A while back, my colleague Mary and I were asked to give some “real world” instructional design survival tips. It’s a nifty little list, so I thought I’d share it with you. Mary’s tips incorporate aspects of project
management (which often goes hand-in-hand with instructional design), while mine are focused on the design and production side.
- “Measure twice, cut once.” If it takes a bit more time to flush out details, better to do it at the front end of the project than when things are underway or even worse, complete!
- ID isn’t all glitz and glam … you have to decide if you are willing and able to actually manage projects … budget, scope, clients, internal processes. There’s a lot of problem-solving.
- The best laid plans inevitably get waylaid. Refer to the previous statement. :-)
- Two words: RELATIONSHIP MANAGEMENT.
- Theory and practice go hand-in-hand and [you need to] recognize that not everyone is going to have the benefit of theory. Use what you’re learning as a foundation but recognize that it will need to be translated into the vernacular and applied subtly. (I actually keep a binder with major learning theories and learning outcomes that I reference pretty regularly).
- Take advantage of learning projects that allow you to apply what you’re learning. It’ll give that exposure to project management.
- Stay current on trends so you can help educate non-learning professionals. ID really is a profession so it helps to be able to speak intelligently on trends and explain why you recommend certain approaches (see previous comment!)
- If your employer has an annual learning stipend, use it!
- Keep documentation and notes on everything – It’s great reference for you for later, for anyone else who might need it, and a good way to make sure you’re “covered.”
- If you’re not sure about something, ask about it sooner rather than later – Trying to guess will eat up your time and require more revisions or rework down the road than if you get what you need up front.
- Be consistent – Consistency is a key ingredient of quality and even if you do something incorrectly it’s a lot easier to fix the same basic mistake multiple times than it is to keep fixing a bunch of different ones.
- The sooner you learn to give and receive constructive feedback the better – Not only will it help you get better at your work, or whatever else you do, it makes the revision process easier. There are few things as frustrating as getting back vague feedback/comments like, “I don’t like this. Can we do something else?” Don’t be one of those people.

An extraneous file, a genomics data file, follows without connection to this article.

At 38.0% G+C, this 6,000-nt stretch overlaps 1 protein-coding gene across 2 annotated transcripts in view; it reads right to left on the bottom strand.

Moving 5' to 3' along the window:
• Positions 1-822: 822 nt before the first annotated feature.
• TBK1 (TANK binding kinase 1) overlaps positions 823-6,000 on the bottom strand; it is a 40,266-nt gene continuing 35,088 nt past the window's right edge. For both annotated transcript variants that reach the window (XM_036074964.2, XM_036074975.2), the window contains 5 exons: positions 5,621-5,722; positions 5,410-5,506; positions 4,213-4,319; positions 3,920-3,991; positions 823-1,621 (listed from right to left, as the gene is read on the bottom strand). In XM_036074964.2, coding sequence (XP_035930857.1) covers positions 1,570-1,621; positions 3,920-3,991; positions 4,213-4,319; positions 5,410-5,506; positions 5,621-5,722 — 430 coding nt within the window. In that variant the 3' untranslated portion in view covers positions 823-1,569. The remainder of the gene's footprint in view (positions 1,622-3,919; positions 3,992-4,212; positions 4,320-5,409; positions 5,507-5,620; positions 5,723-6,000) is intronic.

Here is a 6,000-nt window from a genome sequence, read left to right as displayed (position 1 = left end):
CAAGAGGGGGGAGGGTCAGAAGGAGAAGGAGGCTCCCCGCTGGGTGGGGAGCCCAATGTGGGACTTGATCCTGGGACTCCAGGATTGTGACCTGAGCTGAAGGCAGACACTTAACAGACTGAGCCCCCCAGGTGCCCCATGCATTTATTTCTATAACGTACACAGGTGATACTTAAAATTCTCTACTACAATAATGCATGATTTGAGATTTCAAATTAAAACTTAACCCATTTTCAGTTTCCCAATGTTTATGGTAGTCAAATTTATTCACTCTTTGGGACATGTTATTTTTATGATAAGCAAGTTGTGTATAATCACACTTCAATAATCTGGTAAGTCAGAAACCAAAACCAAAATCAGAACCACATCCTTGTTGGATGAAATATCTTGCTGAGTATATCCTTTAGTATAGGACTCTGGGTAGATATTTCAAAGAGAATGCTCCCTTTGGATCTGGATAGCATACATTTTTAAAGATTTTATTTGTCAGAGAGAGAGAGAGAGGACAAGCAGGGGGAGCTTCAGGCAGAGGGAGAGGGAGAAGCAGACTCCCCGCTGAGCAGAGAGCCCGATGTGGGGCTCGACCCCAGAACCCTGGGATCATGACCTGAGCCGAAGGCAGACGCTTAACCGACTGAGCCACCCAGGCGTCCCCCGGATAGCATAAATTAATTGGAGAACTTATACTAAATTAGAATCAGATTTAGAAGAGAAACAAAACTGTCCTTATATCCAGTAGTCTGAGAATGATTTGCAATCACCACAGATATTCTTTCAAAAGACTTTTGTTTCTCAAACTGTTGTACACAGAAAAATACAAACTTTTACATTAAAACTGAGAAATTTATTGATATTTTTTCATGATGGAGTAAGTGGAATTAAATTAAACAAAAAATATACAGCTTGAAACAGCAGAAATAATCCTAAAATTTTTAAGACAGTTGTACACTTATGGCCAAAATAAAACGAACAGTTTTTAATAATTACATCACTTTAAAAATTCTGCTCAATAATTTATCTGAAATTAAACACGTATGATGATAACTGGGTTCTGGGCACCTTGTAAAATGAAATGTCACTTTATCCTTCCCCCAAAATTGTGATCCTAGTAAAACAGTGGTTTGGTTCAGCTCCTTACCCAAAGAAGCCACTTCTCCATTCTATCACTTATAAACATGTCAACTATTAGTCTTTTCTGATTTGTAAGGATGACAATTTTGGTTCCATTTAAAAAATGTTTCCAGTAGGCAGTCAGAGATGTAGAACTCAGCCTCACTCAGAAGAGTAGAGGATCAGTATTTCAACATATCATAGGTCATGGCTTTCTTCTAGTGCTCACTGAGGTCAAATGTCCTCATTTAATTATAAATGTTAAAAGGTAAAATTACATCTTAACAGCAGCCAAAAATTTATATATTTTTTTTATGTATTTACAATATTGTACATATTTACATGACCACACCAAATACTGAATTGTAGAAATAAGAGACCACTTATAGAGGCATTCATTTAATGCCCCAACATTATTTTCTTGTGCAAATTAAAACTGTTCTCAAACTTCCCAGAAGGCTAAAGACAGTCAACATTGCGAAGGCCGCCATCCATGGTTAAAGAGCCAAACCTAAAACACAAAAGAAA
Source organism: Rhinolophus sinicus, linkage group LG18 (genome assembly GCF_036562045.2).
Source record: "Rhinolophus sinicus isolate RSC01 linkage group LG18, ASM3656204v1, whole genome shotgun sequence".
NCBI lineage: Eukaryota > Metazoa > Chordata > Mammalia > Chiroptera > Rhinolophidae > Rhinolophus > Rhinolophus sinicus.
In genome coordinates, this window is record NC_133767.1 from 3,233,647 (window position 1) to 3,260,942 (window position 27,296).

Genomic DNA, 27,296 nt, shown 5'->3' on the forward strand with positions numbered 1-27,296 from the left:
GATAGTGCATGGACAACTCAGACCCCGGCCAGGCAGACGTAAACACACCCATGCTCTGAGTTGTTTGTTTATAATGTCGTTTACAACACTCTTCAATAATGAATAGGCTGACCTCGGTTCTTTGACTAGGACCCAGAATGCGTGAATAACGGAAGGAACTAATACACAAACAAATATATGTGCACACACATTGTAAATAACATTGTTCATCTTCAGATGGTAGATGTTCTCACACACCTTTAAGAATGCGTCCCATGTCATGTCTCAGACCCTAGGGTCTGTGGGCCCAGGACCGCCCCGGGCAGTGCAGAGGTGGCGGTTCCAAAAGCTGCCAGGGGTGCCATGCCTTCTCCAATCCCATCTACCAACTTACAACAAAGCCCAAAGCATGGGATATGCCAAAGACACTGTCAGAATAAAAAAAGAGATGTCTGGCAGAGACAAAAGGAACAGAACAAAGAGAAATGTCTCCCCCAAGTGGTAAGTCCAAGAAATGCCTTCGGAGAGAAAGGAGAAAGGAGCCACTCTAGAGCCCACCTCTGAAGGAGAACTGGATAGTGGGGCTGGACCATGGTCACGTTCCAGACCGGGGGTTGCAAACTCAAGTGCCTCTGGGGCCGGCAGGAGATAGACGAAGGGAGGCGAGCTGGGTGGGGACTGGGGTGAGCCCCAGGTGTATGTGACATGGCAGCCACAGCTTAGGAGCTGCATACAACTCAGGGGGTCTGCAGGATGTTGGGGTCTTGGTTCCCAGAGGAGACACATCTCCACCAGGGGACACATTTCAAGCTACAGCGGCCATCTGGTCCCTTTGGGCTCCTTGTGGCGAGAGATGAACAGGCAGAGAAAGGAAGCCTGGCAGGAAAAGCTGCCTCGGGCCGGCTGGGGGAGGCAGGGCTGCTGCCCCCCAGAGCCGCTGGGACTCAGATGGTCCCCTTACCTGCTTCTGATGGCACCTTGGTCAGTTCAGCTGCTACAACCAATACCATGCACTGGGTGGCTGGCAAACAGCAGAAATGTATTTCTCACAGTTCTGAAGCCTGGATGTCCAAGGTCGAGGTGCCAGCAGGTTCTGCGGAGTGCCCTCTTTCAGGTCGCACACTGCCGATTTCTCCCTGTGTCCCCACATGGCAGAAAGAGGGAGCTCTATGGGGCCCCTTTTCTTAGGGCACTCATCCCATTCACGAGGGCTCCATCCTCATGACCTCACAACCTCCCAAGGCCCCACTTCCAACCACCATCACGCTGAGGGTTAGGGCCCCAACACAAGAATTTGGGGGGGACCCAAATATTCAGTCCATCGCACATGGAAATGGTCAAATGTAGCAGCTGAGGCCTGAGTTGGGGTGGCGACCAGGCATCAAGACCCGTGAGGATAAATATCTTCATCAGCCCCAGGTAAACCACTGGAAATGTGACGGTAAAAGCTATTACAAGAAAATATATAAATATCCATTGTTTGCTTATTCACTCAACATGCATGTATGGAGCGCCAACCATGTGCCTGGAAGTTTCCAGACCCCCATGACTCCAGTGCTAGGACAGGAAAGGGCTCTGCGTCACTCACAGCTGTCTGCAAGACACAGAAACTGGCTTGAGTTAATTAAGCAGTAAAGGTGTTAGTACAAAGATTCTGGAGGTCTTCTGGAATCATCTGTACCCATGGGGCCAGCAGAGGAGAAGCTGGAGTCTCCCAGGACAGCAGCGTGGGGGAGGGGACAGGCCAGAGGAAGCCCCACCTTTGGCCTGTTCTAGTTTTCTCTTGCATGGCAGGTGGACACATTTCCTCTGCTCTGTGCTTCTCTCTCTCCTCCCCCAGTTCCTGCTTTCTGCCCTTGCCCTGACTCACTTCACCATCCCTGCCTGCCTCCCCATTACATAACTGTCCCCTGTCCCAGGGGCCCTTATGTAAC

- Don’t design by yourself – Two heads are better than one. Many hands make light work. Having someone to bounce ideas off of is great. Getting feedback from even one test user gives you a wealth of knowledge and suggestions you wouldn’t have thought of otherwise.
- Fail early and often – One and done design doesn’t work in this day and age. Plan to have multiple iterations/versions from the get go. If you can do more refining in the “pre-production” phase it usually decreases the amount of work that needs to be done later on.
- Let the learners embrace failure – Learning through mistakes is a powerful thing that a lot of organizations have forgotten. They’re so focused on completion rates that it often leads to unremarkable, forgettable final products that no one really remembers anything from. Let them make mistakes so they can learn from them.
- Remember that learners forget – The forgetting curve is a real thing. Memory boosters, spaced practice, microlearning, and other similar tactics that spread out learning over time and “jog” learners’ memories help long-term retention.
- Don’t just learn instructional theory – This is twofold. 1) Learn about related things like motivation, memory, basic graphic design, etc. 2) Don’t just learn/read – do! There’s a lot to be said for applied practice and project based learning. If you only learn about something from an academic standpoint you’ll be missing out on the real world considerations.
- Context is critical – The best information in the world isn’t helpful if someone has no idea what it’s for, how it applies to them, or when to use it.
- ID has a lot of moving parts – You’re probably going to wear a lot of hats as an instructional designer. Just know that going in.
- People think in terms of stories – Embracing storytelling can be incredibly powerful, be that on a big scale or a small one.
- Remember that at the end of the day you’re helping people – It’s a good feeling. There’s a point to what you do. It does matter.
Whether you’re a one-person design team or part of a group, sometimes it’s good to go back to the basics and realities of your work. Instructional design takes a lot of time and effort. But in the end, you’re helping create something that other people will use to help improve their careers and/or lives. And that’s something special.
If you’d like to read more about training, learning, and instructional design check out the rest of this author’s blogs.
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